After weeks of speculation, the deal really occurred today: the Utah Jazz officially traded Enes Kanter and Steve Novak to the Oklahoma City Thunder in exchange for a protected future 1st round pick from OKC1, a 2017 2nd round pick from the Detroit Pistons, Kendrick Perkins, the rights to FC Barcelona C Tibor Pleiss, and the rights to Tulsa 66ers F/C Grant Jerrett. Adrian Wojnarowski of Yahoo was the first to report the trade.
Just 8 days ago, Enes Kanter made his trade wishes known publicly for the first time after the Jazz’s loss to the Dallas Mavericks.2 While Utah was very much internally looking at the possibility of trading Kanter before his comments, going public pushed Utah into acting aggressively to find a deal. The Jazz front office insisted that Enes’ demands did not change what they were willing to accept in a trade, but the feeling was that his comments made a long-lasting positive relationship less likely.
As the Jazz shopped Kanter, they looked to teams who had expressed previous interest in Kanter, who had a clear need for a big man, or had assets the Jazz really wanted to acquire. Oklahoma City was on the list largely due to the first factor alone. Oklahoma City had expressed interest earlier in the year, but while Kanter’s a good young big man, the Thunder already have a pretty solid rotation of Serge Ibaka, Stephen Adams, Kendrick Perkins, Nick Collison, Mitch McGary, and Perry Jones. All 6 of those bigs but Collison and Perkins are young.
Furthermore, the Thunder have a hodgepodge of assets that don’t really fit the Jazz’s situation, as we discovered in the trade itself. The Jazz aren’t fans of Jeremy Lamb’s game or potential, especially defensively. Reggie Jackson was a malcontent expiring without a jump shot. If the Jazz were going to acquire him, then they’d almost certainly want to match any offers he received in free agency, and they weren’t willing to commit long term to a core of Jackson/Exum/Hayward/Favors/Gobert, of whom only one can shoot.
Undeterred by this asset mismatch, the Jazz put together an offer to Oklahoma City early in the week which was discussed back and forth until the very final moments of the trade deadline, including as OKC continued to explore a deal with Brooklyn for Brook Lopez. As Quin Snyder explained, “There wasn’t any kind of watershed moment.” It was clear that this was a possibility all along.
That doesn’t mean there weren’t other offers. The Jazz had the opportunity to join the PG trade wheel as well today as part of a Kanter trade, but ultimately chose to keep Trey Burke and move Kanter in this deal. They like Trey’s attitude, and note that young PGs sometimes take several seasons to develop. They also liked adding more flexibility for this year’s offseason through the trade that occurred, rather than removing flexibility in the other offers presented. Ultimately, Oklahoma City’s desire to add Kanter forced the match.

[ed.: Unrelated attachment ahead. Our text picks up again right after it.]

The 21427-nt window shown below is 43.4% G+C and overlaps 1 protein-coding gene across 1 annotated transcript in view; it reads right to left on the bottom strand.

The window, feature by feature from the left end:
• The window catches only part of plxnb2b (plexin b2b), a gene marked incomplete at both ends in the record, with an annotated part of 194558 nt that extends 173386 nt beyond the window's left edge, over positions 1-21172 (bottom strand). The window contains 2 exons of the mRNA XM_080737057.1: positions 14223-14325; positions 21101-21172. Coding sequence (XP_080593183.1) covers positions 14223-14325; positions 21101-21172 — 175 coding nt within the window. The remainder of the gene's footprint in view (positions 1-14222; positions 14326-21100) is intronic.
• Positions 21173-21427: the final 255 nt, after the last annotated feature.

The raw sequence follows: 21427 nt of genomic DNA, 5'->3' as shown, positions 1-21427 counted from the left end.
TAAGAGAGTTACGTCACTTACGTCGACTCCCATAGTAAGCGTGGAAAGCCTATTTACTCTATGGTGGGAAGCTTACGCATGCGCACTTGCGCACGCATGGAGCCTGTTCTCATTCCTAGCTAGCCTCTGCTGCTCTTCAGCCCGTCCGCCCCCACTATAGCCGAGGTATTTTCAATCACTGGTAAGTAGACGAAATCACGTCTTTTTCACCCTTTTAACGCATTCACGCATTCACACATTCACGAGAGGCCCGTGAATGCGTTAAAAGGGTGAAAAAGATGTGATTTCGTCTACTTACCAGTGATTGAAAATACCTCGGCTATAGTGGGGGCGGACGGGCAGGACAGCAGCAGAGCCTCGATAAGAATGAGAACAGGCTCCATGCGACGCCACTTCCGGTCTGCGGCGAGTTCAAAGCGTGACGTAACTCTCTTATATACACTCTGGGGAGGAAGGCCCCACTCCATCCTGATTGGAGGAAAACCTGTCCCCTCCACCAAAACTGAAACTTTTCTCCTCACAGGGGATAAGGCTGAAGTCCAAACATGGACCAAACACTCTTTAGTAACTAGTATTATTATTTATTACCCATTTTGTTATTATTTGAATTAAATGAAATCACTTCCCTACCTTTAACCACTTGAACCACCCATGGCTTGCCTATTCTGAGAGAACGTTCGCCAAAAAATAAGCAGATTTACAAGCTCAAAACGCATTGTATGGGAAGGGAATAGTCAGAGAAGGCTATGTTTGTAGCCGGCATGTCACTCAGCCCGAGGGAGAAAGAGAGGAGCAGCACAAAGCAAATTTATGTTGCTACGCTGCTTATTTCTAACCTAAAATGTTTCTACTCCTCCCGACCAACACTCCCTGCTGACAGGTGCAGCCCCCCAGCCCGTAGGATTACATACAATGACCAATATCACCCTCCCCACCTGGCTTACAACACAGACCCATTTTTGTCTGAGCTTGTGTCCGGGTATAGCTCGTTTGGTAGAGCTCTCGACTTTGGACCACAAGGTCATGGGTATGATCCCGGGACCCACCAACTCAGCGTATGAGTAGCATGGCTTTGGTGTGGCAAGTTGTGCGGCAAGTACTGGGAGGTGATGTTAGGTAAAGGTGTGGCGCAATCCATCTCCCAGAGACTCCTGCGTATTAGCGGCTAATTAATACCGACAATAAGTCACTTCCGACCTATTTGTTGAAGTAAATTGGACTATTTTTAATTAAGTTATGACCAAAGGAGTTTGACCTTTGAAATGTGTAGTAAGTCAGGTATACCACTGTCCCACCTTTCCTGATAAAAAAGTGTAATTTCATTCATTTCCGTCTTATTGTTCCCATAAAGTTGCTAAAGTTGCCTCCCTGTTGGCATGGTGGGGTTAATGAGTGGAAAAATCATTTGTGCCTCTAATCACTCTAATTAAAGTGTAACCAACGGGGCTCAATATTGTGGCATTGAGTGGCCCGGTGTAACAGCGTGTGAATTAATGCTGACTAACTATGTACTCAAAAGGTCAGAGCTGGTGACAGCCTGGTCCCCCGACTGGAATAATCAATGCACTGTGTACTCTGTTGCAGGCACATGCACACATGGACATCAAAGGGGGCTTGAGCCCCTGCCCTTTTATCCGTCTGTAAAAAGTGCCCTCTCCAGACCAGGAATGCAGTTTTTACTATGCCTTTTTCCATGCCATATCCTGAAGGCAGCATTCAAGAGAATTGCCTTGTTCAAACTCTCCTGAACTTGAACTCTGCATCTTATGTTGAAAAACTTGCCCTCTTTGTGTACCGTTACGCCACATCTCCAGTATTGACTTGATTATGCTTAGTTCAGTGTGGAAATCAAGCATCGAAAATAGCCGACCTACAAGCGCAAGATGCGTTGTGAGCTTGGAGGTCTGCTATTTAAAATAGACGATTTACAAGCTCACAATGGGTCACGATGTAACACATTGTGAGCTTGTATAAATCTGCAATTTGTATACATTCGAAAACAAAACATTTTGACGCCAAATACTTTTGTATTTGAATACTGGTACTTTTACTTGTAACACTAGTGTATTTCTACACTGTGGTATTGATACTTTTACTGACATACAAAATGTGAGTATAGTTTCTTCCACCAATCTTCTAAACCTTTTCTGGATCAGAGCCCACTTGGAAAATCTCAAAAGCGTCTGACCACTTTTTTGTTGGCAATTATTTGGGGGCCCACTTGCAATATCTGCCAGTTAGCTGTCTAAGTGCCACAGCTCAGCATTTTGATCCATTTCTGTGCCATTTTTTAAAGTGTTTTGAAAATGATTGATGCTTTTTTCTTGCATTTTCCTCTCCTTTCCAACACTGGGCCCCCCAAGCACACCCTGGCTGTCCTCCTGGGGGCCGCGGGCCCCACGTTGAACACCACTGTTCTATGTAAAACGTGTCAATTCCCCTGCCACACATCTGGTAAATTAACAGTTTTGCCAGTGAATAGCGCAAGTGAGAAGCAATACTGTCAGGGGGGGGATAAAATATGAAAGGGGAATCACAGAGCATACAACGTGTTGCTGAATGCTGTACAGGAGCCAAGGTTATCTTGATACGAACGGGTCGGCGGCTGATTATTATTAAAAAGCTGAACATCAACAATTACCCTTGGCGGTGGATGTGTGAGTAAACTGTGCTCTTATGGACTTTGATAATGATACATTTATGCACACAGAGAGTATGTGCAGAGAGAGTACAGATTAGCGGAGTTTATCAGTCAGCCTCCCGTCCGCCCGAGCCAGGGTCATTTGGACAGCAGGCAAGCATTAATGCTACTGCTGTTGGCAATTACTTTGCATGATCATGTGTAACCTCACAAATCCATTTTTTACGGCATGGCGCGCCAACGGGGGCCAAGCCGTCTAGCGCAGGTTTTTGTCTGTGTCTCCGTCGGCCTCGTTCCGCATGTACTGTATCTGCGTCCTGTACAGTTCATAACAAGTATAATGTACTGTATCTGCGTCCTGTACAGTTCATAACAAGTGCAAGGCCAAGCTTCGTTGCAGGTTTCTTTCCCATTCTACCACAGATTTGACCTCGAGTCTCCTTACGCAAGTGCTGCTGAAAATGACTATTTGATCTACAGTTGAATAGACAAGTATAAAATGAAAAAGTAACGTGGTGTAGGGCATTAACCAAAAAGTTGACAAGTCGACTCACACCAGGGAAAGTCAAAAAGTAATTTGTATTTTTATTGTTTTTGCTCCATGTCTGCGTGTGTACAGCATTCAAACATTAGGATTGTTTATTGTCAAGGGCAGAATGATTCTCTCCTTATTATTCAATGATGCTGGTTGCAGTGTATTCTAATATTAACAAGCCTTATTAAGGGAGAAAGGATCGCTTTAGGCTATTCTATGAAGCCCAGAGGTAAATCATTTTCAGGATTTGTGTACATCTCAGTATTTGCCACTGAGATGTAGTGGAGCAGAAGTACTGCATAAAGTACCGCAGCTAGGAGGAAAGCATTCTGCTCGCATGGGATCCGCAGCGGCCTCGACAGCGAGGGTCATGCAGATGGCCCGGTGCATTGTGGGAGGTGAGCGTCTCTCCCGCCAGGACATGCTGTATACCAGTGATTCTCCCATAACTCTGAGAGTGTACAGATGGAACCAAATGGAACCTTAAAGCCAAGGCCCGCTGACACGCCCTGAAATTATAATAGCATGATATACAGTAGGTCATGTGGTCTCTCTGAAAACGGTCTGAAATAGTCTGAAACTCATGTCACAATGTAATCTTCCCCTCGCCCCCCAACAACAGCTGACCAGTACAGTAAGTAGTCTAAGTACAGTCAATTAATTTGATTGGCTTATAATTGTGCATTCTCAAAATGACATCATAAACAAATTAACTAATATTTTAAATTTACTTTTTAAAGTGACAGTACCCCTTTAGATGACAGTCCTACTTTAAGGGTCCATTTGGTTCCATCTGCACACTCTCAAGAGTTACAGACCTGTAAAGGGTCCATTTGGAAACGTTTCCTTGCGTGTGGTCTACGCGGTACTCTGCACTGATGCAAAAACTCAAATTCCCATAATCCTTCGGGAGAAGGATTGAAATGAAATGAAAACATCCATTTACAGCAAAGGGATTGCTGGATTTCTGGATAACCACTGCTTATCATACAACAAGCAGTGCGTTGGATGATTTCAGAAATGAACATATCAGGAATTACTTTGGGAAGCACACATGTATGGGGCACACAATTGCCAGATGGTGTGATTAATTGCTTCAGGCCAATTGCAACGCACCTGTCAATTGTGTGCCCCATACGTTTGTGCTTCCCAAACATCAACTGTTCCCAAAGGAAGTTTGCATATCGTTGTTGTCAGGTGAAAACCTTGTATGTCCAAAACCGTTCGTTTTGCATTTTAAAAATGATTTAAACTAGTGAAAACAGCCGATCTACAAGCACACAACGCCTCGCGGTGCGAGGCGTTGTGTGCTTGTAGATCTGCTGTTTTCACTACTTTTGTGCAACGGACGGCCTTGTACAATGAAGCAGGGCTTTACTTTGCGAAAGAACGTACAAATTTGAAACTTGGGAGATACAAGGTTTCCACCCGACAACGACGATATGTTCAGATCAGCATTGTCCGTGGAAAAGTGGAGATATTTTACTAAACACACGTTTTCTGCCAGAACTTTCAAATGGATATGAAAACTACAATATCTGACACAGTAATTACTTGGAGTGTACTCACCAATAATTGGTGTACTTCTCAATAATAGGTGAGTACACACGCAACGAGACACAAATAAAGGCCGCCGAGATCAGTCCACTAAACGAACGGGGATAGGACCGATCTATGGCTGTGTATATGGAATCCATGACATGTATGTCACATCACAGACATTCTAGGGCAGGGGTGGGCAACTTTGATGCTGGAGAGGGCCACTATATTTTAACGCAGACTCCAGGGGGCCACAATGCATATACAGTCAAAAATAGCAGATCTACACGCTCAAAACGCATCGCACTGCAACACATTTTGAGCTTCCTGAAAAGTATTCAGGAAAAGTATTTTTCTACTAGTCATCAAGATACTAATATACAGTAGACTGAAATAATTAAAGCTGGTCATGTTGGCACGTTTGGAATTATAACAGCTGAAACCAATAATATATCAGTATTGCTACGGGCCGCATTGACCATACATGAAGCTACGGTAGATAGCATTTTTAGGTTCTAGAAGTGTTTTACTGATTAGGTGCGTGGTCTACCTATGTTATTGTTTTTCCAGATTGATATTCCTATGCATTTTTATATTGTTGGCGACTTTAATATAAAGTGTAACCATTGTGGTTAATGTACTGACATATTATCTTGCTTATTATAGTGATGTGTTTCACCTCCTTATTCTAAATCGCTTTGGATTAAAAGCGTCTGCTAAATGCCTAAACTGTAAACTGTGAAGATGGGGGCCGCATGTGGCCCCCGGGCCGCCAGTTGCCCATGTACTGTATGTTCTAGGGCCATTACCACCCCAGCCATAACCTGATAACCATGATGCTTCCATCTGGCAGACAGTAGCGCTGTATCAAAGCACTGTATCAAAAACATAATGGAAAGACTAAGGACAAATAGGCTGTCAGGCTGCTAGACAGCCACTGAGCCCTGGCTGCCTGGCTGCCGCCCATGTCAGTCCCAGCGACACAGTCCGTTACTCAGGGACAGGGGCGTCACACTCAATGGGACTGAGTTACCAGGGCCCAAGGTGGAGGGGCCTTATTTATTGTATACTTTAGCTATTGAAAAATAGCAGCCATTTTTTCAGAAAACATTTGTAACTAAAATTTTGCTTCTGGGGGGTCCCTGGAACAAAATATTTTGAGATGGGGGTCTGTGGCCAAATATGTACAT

So what was involved in this trade? Let’s break it down, piece by piece, in order of importance.
Enes Kanter out.
Ultimately, this deal never would have occurred without Enes Kanter’s impending restricted free agency. Just like with the Deron Williams trade 4 years ago, the Jazz sought the relative security of known assets over the possibility that an important player would leave without a return. As Dennis Lindsey explained today, “We concede Enes is a very significant player, and he’s going to get a great contract, deservedly so, given his talent and his work ethic. But there’s 20 teams potentially with $10 million or more in room, so there’s some economics there, some supply and demand there.”
The Jazz felt that with the great number of teams with a large amount of cap space, Enes Kanter was going to get a deal for 10 million or dollars more per season. Essentially, Lindsey concluded, “We can’t pay everybody 10 million plus. We had to look at some hard, cold facts.”
The Jazz have already given long-term contracts to Gordon Hayward, Derrick Favors, and even Alec Burks at that amount or more, but felt that Enes Kanter couldn’t be trusted at that dollar amount, due to a confluence of his poor defensive numbers, his poor work sharing the ball3, and the inconsistent attitude of both Kanter and his agent, Max Ergul. There’s a sense that Utah might be better with Kanter off the floor than on it, given his rather unimpressive plus-minus numbers during the course of his career.